One of many pianos within the home. There were some itchy fingers amongst our family who were all longing to play a tune or two upon this beautiful old upright. The sign didn't ask you not to play, but we still resisted the urge.

As well as a second small table which was a gaming table, this sewing machine was in the same room. The boys were curious to know if it worked, but the staff was unavailable to ask at the time.

The next room on the map was an office or study. The wall shows, again, another timeline of events that involved the men of the home & some happenings to the Aboriginal people of the area, a horrific fate by all accounts. The desk has a plate of glass atop it & then atop that are replicas of the paperwork that was found in the office, all though many papers are done by different people who once resided there.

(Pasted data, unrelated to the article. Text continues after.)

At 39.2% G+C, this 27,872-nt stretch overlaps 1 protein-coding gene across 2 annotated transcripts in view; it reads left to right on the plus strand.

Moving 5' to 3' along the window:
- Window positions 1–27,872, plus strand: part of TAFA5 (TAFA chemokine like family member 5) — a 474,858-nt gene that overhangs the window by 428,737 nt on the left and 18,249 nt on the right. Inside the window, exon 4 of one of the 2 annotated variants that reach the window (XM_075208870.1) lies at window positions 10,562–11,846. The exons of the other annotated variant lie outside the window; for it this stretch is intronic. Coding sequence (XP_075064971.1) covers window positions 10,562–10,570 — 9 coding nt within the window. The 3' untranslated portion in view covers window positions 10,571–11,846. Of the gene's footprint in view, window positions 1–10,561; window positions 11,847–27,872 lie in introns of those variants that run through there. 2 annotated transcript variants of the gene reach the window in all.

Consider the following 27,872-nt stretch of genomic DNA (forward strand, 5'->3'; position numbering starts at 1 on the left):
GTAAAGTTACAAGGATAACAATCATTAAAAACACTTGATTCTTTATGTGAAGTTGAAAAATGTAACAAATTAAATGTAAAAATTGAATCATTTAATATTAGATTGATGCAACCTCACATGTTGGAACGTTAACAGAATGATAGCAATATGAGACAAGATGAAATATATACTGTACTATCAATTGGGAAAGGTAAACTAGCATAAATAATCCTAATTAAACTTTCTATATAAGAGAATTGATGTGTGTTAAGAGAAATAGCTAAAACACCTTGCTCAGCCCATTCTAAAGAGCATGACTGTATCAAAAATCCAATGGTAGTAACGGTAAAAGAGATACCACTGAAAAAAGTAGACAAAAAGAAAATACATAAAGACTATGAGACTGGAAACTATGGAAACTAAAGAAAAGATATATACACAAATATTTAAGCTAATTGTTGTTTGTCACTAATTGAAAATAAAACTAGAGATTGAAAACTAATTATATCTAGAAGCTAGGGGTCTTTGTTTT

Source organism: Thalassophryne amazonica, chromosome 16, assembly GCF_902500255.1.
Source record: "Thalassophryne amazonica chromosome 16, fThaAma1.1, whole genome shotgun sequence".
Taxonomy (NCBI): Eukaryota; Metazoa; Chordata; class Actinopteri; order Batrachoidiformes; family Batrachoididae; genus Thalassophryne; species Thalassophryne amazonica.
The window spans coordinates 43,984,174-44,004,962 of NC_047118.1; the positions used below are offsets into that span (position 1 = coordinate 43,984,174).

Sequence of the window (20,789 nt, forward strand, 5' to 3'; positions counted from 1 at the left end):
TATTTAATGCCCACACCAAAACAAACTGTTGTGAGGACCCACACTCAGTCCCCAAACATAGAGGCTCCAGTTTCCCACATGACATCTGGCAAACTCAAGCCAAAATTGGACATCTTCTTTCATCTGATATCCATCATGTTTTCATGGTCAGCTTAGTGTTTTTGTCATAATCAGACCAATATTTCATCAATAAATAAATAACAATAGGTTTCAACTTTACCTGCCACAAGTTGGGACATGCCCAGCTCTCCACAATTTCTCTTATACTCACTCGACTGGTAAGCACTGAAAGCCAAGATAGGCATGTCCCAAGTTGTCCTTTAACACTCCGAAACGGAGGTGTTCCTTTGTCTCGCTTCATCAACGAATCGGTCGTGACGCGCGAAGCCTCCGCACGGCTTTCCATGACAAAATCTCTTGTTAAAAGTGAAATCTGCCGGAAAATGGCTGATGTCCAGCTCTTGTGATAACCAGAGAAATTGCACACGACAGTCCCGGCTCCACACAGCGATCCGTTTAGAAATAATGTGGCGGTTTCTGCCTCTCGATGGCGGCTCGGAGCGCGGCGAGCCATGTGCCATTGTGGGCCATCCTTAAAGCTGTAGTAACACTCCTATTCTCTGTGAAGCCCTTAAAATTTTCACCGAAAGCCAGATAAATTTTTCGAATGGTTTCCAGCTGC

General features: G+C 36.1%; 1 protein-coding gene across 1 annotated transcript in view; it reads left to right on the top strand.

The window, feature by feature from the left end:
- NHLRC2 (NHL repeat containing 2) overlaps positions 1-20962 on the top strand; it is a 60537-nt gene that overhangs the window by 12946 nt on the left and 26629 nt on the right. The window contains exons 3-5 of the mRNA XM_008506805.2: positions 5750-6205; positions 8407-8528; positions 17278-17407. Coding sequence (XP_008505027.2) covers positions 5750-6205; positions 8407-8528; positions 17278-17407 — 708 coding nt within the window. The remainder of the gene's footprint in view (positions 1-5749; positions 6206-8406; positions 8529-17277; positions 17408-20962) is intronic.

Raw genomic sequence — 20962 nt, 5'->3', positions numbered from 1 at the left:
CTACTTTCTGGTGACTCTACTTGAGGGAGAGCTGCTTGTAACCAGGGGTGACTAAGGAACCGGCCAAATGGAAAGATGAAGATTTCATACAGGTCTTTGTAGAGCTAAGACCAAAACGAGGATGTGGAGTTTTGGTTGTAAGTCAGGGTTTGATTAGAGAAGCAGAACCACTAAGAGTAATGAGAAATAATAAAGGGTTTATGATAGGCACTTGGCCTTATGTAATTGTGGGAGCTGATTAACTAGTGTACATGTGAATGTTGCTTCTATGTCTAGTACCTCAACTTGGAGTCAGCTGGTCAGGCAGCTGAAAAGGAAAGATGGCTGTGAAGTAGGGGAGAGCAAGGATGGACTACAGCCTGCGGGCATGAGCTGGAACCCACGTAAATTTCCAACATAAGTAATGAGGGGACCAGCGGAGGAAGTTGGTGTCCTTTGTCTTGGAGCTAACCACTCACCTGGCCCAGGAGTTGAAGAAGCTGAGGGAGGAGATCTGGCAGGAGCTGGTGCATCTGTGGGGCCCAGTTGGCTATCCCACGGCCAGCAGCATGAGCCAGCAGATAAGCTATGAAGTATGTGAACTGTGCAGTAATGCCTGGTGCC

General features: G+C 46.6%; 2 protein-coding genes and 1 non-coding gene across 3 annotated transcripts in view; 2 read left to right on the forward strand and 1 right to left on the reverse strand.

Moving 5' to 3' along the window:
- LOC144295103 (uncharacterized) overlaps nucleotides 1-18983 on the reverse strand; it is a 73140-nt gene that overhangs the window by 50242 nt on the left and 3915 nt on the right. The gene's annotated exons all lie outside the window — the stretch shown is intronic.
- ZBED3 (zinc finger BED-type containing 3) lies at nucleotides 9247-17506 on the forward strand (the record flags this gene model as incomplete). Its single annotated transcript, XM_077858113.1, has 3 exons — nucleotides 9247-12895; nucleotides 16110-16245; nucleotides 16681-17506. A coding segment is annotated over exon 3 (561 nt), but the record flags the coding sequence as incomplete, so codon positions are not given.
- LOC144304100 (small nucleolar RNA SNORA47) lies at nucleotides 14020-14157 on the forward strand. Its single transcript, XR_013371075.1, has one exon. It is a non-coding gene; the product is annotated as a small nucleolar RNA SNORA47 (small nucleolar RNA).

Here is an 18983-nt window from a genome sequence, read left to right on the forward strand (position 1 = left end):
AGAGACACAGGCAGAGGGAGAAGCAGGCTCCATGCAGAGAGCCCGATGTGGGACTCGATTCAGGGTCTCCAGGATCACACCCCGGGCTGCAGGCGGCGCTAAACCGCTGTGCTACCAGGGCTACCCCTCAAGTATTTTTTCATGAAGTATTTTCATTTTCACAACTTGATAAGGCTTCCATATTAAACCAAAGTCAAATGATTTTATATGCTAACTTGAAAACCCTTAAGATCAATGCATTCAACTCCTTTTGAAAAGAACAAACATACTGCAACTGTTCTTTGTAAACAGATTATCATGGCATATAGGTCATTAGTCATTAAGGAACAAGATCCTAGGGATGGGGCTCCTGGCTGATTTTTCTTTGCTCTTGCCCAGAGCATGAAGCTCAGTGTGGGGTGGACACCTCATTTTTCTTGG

The roll top desk in this photo was on loan from someone within the state, but the handcuffs & gun caught the intention of our war enthusiast. Notice the collection of quills below & either medicine or liquor bottles atop?

On the fireplace in this room was a collection of older books. We could only read the spines of a few & the kids were impressed to recognise titles of books they'd read, for those whose spines we couldn't read, again it took great self-control not to remove them from the shelf for a peek.

The office was the least lit room of the whole home {basement excluded} because the only window was the beautiful door on the side. The other walls were interior walls which prevented other natural light flow. Notice the notch in the shrubs off in the distance which would give a person an ocean view from this desk? It made us chuckle when we noticed it.

We also spotted several of these old clocks that open up & need winding. Oh how one child's hands really wanted to open it up & check out how they worked..